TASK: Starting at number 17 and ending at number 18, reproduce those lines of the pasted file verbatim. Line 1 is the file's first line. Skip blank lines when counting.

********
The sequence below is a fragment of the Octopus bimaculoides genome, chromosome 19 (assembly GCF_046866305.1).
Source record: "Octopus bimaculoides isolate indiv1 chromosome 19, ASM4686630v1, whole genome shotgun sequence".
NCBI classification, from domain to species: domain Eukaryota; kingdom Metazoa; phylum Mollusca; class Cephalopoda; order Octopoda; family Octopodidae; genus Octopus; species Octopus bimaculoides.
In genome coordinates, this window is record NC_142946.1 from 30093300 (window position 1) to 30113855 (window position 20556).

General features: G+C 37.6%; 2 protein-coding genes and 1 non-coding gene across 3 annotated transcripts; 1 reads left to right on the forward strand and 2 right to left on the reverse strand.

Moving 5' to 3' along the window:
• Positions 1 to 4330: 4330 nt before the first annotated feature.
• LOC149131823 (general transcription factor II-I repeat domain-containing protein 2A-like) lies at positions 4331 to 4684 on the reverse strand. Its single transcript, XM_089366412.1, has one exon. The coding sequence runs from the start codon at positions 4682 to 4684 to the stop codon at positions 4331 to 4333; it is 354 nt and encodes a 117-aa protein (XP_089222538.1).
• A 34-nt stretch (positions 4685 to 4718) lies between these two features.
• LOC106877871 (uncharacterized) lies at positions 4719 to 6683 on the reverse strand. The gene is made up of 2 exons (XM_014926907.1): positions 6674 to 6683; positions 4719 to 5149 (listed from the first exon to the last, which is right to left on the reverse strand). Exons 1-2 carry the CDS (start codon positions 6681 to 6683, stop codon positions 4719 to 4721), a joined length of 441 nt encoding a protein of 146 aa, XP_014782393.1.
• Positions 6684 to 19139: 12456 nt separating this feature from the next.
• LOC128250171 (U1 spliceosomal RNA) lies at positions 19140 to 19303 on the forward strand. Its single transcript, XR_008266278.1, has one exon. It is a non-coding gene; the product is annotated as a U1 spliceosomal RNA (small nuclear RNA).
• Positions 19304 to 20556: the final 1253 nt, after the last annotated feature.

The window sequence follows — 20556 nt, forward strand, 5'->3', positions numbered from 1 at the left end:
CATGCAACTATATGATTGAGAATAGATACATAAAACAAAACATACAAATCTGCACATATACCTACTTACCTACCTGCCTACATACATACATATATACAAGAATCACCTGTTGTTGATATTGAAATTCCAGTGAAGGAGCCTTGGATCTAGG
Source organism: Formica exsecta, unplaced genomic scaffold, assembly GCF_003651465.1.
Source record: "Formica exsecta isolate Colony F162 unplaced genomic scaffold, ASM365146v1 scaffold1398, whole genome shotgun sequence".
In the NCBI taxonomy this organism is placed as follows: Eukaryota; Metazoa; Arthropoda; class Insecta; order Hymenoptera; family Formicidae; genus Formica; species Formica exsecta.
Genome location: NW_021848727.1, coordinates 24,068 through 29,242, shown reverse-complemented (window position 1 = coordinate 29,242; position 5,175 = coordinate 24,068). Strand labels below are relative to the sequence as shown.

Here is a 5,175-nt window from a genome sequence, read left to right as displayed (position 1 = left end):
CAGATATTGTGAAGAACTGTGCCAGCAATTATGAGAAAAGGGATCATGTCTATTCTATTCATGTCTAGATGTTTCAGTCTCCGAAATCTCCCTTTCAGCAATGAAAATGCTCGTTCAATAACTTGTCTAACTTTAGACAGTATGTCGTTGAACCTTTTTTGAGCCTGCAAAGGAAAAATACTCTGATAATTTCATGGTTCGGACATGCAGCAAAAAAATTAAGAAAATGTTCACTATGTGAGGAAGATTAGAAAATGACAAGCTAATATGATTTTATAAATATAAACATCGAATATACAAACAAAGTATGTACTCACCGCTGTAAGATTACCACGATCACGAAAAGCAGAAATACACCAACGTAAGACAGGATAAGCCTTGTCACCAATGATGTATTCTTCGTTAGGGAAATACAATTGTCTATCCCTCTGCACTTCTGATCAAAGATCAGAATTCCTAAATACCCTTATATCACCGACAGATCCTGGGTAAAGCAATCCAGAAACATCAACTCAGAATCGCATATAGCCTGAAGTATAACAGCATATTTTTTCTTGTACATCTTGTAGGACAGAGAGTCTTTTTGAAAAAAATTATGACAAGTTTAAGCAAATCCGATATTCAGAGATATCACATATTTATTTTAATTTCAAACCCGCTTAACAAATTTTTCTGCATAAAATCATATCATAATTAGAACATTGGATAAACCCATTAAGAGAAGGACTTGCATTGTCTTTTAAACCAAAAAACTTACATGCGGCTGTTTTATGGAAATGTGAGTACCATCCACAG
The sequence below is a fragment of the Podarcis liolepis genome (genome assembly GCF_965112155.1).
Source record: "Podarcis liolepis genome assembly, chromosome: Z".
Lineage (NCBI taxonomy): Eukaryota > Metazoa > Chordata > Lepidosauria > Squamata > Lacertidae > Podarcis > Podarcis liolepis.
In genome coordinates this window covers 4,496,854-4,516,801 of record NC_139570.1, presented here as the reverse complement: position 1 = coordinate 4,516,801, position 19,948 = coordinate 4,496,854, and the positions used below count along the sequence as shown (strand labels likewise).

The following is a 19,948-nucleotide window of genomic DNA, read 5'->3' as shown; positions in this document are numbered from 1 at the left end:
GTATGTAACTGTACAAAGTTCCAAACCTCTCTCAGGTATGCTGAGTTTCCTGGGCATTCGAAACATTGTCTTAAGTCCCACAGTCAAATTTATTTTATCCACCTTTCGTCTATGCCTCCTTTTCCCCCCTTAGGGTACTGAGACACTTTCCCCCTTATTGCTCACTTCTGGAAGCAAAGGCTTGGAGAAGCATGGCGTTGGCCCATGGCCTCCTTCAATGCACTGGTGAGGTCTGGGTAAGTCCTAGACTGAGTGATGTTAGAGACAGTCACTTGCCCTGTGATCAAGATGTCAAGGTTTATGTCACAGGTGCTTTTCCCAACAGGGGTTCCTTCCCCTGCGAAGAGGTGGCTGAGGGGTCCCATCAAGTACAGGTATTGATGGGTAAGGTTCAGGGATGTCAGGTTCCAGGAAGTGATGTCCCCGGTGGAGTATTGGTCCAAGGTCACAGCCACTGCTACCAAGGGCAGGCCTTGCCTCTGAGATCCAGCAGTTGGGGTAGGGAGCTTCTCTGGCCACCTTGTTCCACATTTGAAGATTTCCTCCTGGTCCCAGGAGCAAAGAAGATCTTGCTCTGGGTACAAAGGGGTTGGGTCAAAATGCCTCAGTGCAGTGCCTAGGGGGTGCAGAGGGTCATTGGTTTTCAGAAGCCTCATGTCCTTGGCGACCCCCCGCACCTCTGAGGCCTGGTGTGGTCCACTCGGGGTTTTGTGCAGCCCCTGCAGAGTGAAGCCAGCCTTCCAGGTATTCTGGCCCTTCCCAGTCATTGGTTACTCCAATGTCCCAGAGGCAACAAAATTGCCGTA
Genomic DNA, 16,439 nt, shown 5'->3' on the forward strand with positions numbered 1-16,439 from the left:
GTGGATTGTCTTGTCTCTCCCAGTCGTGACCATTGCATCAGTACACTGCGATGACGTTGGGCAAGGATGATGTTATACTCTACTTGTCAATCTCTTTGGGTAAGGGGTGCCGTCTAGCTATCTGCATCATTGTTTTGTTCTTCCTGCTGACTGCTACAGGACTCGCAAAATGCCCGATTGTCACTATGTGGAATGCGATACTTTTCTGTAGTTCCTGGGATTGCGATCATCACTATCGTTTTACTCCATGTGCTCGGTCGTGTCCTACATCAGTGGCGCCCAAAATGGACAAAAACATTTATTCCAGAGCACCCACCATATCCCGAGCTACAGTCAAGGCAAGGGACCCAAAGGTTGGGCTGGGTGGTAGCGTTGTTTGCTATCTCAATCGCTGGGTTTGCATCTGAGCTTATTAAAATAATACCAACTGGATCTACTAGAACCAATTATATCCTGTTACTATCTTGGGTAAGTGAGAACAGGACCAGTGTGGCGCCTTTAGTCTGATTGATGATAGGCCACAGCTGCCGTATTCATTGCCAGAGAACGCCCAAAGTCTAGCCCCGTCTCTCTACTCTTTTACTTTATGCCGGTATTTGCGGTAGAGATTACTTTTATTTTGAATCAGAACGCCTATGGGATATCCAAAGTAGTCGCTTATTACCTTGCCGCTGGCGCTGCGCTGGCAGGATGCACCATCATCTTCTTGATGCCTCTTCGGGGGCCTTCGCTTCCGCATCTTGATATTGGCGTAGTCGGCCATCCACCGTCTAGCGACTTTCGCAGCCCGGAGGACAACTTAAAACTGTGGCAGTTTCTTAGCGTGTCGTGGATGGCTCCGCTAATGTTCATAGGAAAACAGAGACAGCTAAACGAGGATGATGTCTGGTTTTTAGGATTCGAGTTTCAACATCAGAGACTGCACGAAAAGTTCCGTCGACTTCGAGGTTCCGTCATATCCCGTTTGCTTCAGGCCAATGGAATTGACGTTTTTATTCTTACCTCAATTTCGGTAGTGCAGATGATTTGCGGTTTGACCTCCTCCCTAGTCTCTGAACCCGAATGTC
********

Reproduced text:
Source record: "Formica exsecta isolate Colony F162 unplaced genomic scaffold, ASM365146v1 scaffold1398, whole genome shotgun sequence".
In the NCBI taxonomy this organism is placed as follows: Eukaryota; Metazoa; Arthropoda; class Insecta; order Hymenoptera; family Formicidae; genus Formica; species Formica exsecta.